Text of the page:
Dear Comic Relief team,If you too feel that Comic Relief have used the rather crass Peter Kay character Geraldine McQueen in error, you can contact them using the details at this link.
I am writing to you to draw your attention to something which I
believe to be harming the reputation of Comic Relief.
You will no doubt be familiar with the Peter Kay character
Geraldine McQueen, appearing alongside Susan Boyle in the current
Comic Relief single. What you may not realise about this character is
that she is highly offensive to the transgender and transsexual
communities as a crass and degrading stereotypical portrayal. Peter
Kay has not created a drag act portraying a natal female character,
such as Lilly Savage or Brenda and Audrey from the Bounty/Plenty
kitchen towel adverts, instead he is chasing a cheap laugh at the
expense of a vulnerable and marginalised group that does not need such
a negative mainstream portrayal of themselves forced on the public at
large. The unfortunate consequence of the Geraldine McQueen character
is likely to be that transgender and transsexual people will have to
endure a fresh catalogue of insults based on her catch phrases, and
unfortunately Comic Relief is helping achieve that.
It might be tempting to believe that this is not something about
which you need to worry because you see comparatively few visible
transgender or transsexual people on our streets. To that I'd respond
that the visible transgender people are only the tip of the iceberg.
If you were to look around the audience at the next Comic Relief gig
you might be surprised to find that as many as ten percent of them are
transgender even though they keep it hidden. If you passed me in the
street, for example, you wouldn't give me a second look as just
another bloke, yet I am transgender and have the medical diagnosis of
gender dysphoria to prove it. I am a member of a couple of
organisations for transgender people just within my particular segment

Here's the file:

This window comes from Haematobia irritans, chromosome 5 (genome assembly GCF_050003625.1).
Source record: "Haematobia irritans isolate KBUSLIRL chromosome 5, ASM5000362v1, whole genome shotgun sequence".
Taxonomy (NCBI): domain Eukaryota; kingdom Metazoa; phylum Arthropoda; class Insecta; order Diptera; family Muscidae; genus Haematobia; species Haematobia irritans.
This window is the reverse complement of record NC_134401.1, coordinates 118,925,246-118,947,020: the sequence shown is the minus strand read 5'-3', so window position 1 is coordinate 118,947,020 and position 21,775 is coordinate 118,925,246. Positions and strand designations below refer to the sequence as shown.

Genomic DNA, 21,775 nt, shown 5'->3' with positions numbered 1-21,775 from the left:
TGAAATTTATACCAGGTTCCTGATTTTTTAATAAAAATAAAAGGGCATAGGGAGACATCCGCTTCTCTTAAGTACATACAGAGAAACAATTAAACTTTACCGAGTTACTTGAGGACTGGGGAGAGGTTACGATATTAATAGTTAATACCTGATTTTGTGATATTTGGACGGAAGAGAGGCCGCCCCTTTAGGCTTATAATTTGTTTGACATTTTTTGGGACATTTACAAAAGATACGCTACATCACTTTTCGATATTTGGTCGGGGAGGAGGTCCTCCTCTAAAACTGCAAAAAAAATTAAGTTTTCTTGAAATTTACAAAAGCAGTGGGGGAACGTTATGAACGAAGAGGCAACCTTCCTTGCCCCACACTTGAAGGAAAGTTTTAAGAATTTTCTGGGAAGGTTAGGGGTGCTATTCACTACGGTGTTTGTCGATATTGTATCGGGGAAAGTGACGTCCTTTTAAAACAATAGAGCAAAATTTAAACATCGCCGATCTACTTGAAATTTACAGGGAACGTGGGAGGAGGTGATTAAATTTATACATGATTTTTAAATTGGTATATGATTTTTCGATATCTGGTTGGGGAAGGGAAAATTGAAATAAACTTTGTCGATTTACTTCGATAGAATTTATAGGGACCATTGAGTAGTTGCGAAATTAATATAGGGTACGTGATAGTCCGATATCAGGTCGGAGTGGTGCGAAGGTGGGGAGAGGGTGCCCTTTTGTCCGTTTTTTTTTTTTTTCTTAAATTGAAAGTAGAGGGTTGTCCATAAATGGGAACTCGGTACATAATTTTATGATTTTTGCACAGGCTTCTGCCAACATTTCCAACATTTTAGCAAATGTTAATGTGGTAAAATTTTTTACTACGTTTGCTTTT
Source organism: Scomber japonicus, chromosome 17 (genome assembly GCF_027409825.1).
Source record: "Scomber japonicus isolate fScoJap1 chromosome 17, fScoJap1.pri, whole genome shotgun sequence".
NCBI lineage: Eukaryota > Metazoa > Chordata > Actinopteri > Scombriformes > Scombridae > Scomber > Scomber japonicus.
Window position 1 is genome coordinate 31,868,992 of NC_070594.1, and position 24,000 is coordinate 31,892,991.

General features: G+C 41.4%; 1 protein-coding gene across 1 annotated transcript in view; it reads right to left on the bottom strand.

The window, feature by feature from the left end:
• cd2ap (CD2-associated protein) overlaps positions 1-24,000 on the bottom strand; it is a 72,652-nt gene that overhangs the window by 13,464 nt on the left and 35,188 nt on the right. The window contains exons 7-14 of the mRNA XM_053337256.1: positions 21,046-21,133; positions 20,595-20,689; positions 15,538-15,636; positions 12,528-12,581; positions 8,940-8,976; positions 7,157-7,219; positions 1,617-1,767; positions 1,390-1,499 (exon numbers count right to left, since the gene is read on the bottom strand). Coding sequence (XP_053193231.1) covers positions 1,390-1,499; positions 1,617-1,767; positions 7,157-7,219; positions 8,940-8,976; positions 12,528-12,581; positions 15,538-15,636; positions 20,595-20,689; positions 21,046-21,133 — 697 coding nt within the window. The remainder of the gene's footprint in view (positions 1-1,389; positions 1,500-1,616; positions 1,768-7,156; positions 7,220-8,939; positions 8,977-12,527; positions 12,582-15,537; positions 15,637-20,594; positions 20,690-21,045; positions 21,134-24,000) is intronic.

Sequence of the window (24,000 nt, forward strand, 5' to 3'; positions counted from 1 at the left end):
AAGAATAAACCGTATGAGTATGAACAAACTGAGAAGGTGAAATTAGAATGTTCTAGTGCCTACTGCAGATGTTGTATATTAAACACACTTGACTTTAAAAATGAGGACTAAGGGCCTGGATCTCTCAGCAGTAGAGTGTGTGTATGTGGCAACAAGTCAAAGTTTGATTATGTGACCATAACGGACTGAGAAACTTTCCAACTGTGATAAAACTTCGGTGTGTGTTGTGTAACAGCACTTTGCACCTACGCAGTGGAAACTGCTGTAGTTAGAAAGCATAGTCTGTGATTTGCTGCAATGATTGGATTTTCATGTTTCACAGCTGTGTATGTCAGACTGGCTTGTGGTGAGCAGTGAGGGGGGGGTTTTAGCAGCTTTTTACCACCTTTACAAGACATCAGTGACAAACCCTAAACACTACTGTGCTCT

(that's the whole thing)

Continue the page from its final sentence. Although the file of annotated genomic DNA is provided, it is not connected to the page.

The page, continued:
of the community who number their membership in the tens of thousands
including people like me plus transvestites, genderqueers and other
groups. I have even heard it said that we are more numerous than
people with red hair. We number too many potential donors for a
charity to offend lightly.
You have justifiably earned your position one of our most
respected charities through both the work that you sponsor and through
your founding principles such as that of the “golden pound”. You are
also inextricably linked through your founders with the alternative
comedy movement in the 1980s. It might seem a long time ago now, but I
remember alternative comedy as being characterised by not relying on
offensive stereotypes to derive its humour. I thus hope you'll
understand me when I say that to transgender people, a character like
Geraldine McQueen is about as offensive as perhaps a blackface parody
act might be to a non-white person.
In conclusion, by allowing this character to feature so
prominently in your fundraising this year, Comic Relief have offended
a very large unseen potential donor community. It is obviously too
late to stop this association, however I would like to urge you to
avoid acts based on such offensive stereotypes in the future.
If you would like to know more about the transgender community
then I would be happy to provide whatever information I can, or you
might find it informative to visit Trans Media Watch at
Thank you for your time,